Featured Story | August 2017
I still vividly remember the protocol for a CT scan of the abdomen and pelvis from 1993. “Give two cups of barium to drink one hour prior to scanning, two cups 30 minutes prior to scanning and one cup on the table just before scanning,” it read. “Parameters included 5-mm scans with a 1.5-mm pitch helically, from domes of the diaphragm to the iliac crest with axial images through the pelvis.” These were the notes handwritten by our chief radiologist for each and every patient requiring the protocol. There were never any shortcuts taken or shorthand used; each protocol was painstakingly written.
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I still vividly remember the protocol for a CT scan of the abdomen and pelvis from 1993. “Give two cups of barium to drink one hour prior to scanning, two cups 30 minutes prior to scanning and one cup on the table just before scanning,” it read. “Parameters included 5-mm scans with a 1.5-mm pitch helically, from domes of the diaphragm to the iliac crest with axial images through the pelvis.” These were the notes handwritten by our chief radiologist for each and every patient requiring the protocol. There were never any shortcuts taken or shorthand used; each protocol was painstakingly written.
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When Verlon Salley, MHA, CRA, arrived six years ago as executive director of radiology at UPMC’s Presbyterian and Shadyside Hospitals in Pittsburgh, he vowed to give his staff a more powerful voice. It was more than mere lip service. Consider: he sat down with a patient care aide who had 40 years with the organization and asked for her candid thoughts on how to improve personnel engagement.
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CMS released its 2018 Medicare Physician Fee Schedule (MPFS) proposed rule on July 13, and it included two pieces of good news for imaging facilities across the United States.
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Positive leadership is the only effective way to lead a radiology department. If you’ve decided to take on a leadership position, then why not create a positive, non-threatening environment that will help increase morale, reduce turnover, increase revenues and make your department a more positive place to work? From a business perspective, it’s the only path that makes sense.
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Large Outpatient Providers Are Adapting, but Can Smaller Businesses Survive?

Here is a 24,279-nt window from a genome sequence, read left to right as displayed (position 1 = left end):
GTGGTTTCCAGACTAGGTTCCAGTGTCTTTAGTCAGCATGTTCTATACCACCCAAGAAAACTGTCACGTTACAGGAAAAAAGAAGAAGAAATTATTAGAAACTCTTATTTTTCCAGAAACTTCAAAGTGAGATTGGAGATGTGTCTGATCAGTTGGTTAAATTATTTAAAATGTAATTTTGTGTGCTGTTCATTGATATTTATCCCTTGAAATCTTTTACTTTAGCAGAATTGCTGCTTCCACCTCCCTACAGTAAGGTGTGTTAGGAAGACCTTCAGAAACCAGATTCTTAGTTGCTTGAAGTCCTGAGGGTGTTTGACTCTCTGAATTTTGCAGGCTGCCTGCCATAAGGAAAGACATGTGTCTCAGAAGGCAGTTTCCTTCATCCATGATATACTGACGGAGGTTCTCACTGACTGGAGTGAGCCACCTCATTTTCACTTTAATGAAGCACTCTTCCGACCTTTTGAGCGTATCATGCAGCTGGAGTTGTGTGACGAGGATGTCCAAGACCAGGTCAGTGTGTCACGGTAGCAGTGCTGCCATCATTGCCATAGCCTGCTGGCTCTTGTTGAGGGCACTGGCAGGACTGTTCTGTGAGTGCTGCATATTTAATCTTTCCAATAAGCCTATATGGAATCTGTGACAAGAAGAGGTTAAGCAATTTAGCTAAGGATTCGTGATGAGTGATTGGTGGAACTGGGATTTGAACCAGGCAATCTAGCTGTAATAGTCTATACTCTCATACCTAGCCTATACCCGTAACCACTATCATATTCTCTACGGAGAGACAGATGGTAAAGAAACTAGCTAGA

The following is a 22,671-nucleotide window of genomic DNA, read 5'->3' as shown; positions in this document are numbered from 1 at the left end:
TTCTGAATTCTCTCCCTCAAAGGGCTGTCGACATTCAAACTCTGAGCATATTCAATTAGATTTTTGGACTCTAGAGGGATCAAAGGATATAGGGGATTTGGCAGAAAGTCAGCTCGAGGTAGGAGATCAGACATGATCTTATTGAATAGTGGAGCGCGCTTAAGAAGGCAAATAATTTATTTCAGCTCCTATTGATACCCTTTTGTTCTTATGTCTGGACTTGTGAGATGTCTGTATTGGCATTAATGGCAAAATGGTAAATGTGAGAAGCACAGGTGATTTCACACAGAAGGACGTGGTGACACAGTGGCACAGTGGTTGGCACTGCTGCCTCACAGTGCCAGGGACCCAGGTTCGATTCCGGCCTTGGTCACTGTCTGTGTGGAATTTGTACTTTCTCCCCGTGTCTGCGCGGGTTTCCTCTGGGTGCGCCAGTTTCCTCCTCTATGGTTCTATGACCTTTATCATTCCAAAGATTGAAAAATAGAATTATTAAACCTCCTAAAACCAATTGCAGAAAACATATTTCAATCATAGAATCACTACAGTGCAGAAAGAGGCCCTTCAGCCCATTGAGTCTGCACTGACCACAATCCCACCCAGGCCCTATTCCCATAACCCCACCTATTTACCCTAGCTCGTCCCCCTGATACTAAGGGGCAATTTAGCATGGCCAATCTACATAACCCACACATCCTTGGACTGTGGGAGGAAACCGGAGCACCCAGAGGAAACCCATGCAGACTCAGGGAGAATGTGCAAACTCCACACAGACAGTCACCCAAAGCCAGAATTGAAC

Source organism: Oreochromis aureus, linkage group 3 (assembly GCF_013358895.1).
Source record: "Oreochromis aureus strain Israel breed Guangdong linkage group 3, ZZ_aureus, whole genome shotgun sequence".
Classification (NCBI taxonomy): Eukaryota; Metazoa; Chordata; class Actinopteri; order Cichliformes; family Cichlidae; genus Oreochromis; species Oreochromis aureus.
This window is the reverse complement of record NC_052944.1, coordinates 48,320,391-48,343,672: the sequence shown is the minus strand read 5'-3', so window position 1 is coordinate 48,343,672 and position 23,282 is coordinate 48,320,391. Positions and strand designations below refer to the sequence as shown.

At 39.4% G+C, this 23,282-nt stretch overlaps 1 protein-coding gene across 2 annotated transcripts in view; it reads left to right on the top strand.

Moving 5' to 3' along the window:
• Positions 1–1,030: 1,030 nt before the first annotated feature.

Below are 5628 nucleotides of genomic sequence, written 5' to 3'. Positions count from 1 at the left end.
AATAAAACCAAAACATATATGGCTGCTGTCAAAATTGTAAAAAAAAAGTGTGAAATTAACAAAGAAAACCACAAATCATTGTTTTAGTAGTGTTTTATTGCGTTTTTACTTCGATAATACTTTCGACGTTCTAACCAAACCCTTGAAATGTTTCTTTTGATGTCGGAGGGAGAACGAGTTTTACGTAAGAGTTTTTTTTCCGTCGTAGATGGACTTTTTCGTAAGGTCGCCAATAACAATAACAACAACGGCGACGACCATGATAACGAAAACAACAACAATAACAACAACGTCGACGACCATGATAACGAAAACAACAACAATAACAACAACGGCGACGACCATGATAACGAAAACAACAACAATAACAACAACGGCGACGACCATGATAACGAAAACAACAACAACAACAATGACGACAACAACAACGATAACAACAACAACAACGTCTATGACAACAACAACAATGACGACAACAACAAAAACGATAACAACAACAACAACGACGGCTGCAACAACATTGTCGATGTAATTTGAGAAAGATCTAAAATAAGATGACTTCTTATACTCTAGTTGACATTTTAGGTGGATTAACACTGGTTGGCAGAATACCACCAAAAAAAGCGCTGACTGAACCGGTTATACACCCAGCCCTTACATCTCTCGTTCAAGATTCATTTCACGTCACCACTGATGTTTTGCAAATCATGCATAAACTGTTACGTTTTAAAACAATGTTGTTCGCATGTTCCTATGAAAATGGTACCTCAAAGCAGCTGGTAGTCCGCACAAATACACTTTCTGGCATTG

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In 1994, Rosabeth Moss Kanter coined the phrase “collaborative leadership” in Harvard Business Review to describe the leadership skills and attributes needed to successfully develop and manage interorganizational strategic alliances.1 The authors of a 2014 book, New Leadership for Today’s Health Care Professionals, also explored this concept, explaining that collaborative leadership requires a leader who can achieve success by motivating individuals in multiple organizations while bringing together and aligning the goals of many stakeholders.2
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The Society of Imaging Informatics in Medicine (SIIM) wrapped up a successful SIIM 2017 in Pittsburgh earlier this summer, and now its members are preparing for the second annual Conference on Machine Intelligence in Medical Imaging (C-MIMI) in September.
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Earlier this year, a bill known as HB 1036 passed in the Texas House of Representatives and the Texas Senate and was subsequently signed into law by Texas Governor Greg Abbott. Sponsored by Texas Rep. Senfronia Thompson (D-Houston), the law requires all commercial insurance providers in Texas to cover the cost of digital breast tomosynthesis (DBT, also known as 3D mammography) for all patients.
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Radiology has been intertwined with information technology in a generally enthusiastic, if occasionally uneasy, embrace for the better part of four decades. What does this mean for radiologists right now and going forward? To hash out that question, we assembled a panel of four practicing radiologists with leadership-level expertise in IT and informatics: